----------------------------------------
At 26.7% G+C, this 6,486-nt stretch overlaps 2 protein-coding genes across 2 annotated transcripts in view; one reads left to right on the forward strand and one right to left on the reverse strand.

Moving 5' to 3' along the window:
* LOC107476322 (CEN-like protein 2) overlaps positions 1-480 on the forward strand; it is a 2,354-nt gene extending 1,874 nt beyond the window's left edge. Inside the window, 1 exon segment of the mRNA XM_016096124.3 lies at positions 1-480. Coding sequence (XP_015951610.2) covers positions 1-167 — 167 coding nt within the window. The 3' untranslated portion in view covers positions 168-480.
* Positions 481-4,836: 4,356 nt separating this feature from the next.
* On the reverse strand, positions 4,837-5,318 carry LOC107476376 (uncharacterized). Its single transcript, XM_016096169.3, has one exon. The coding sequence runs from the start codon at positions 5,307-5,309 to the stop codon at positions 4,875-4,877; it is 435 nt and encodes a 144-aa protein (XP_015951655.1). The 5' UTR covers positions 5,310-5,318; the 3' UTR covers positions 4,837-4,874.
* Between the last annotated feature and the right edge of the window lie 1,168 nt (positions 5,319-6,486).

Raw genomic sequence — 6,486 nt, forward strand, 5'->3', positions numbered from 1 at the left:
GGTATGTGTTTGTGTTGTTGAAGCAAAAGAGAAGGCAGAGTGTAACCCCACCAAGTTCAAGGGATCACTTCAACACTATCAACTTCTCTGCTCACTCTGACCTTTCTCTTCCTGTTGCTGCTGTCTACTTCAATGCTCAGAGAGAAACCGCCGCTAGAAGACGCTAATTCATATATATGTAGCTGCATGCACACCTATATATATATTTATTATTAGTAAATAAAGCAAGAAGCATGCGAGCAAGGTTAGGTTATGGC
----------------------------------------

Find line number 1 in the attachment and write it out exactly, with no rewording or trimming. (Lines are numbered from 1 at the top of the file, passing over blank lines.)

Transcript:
At 26.7% G+C, this 6,486-nt stretch overlaps 2 protein-coding genes across 2 annotated transcripts in view; one reads left to right on the forward strand and one right to left on the reverse strand.